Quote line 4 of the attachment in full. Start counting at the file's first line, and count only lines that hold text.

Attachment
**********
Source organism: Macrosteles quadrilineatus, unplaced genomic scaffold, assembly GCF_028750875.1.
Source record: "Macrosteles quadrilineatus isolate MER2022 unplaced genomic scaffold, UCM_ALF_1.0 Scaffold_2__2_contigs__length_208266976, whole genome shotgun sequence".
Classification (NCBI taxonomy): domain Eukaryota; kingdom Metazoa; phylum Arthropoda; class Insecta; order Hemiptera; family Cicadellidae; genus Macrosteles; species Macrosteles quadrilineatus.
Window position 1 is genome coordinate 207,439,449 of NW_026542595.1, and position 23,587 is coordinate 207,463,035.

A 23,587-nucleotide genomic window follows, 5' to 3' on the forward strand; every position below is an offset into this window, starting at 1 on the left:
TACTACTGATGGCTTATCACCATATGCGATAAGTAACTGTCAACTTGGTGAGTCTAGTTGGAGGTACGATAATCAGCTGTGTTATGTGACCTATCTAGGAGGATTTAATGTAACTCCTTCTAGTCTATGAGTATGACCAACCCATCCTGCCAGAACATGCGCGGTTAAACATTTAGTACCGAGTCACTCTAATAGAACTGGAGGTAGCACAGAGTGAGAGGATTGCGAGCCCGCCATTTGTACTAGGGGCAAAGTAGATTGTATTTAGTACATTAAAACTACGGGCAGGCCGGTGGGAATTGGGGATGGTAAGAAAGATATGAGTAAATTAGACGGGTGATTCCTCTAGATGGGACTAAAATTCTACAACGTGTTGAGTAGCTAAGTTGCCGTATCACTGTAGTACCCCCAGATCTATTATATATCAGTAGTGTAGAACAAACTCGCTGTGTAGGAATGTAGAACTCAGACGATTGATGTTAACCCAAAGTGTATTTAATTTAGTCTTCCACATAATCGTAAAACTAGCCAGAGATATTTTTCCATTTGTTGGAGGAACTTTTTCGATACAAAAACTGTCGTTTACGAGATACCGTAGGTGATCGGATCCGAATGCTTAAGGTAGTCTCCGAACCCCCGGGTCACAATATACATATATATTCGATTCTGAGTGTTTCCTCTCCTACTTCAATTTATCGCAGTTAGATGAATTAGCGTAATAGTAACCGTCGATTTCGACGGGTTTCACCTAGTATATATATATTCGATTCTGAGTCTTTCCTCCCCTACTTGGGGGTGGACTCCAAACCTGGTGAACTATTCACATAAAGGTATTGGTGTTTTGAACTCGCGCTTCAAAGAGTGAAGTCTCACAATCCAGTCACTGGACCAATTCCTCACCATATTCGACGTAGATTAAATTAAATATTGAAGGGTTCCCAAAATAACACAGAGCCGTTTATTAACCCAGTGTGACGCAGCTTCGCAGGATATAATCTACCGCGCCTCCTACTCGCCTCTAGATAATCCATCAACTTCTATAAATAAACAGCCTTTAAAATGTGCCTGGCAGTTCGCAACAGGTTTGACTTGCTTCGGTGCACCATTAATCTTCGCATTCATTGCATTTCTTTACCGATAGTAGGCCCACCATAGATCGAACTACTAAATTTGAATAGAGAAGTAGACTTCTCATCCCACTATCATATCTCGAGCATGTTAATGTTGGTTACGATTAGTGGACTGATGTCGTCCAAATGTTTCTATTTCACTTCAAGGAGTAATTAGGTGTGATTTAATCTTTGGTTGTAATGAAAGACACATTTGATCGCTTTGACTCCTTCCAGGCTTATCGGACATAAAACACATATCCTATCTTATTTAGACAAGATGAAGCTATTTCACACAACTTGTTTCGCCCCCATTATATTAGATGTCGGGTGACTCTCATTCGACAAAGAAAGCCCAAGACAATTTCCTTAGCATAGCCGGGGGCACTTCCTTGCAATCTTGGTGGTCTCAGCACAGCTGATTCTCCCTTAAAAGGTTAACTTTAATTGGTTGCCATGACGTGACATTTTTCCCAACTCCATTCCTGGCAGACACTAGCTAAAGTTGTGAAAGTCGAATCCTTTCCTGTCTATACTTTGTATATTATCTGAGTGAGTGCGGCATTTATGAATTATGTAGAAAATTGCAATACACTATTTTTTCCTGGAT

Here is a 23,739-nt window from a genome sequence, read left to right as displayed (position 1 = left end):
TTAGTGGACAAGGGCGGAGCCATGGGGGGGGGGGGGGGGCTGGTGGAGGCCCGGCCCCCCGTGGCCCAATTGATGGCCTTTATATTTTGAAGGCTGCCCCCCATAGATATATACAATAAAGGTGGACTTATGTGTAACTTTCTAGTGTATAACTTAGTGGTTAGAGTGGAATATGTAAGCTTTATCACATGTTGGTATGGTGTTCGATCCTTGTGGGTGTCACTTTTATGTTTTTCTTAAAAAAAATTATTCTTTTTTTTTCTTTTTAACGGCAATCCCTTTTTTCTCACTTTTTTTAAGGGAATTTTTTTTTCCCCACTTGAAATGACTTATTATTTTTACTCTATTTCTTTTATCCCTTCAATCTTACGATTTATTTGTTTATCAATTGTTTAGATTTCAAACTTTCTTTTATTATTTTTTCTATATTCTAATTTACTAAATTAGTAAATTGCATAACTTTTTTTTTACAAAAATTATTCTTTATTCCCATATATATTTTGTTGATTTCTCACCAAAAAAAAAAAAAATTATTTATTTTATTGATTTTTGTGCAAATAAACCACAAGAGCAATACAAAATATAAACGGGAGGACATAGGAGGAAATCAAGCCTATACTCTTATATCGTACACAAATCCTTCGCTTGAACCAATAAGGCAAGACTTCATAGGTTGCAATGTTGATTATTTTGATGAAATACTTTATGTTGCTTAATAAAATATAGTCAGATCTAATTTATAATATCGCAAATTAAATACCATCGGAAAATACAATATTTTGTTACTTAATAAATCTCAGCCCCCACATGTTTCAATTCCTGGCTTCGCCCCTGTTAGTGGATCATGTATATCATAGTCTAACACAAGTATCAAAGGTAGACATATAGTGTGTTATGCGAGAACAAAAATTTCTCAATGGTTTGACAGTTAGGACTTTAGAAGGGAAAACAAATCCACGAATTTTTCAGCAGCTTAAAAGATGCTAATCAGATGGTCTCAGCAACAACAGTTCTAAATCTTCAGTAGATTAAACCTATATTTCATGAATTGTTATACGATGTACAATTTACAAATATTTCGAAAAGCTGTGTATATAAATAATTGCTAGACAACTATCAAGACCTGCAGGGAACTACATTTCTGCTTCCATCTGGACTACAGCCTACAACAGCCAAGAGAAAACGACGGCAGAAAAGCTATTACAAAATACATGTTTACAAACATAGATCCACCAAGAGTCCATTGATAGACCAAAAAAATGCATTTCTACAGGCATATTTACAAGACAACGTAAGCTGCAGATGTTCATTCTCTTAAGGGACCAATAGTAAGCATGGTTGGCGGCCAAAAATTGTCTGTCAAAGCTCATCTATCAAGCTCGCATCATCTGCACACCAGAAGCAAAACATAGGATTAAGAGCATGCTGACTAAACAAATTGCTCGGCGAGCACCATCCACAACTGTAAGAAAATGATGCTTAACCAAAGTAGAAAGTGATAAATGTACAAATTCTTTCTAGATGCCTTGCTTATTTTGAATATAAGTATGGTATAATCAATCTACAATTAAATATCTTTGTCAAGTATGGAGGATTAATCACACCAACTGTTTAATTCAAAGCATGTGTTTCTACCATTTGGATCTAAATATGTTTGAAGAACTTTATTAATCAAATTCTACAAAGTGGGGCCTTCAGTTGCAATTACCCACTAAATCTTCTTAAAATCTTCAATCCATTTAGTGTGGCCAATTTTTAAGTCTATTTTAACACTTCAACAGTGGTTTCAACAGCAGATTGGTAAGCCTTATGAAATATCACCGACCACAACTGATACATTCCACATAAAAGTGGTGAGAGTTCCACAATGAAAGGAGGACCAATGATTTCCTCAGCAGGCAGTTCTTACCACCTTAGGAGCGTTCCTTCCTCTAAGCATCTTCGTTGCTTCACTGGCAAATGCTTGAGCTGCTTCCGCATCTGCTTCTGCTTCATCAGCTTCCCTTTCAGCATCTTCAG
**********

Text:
Window position 1 is genome coordinate 207,439,449 of NW_026542595.1, and position 23,587 is coordinate 207,463,035.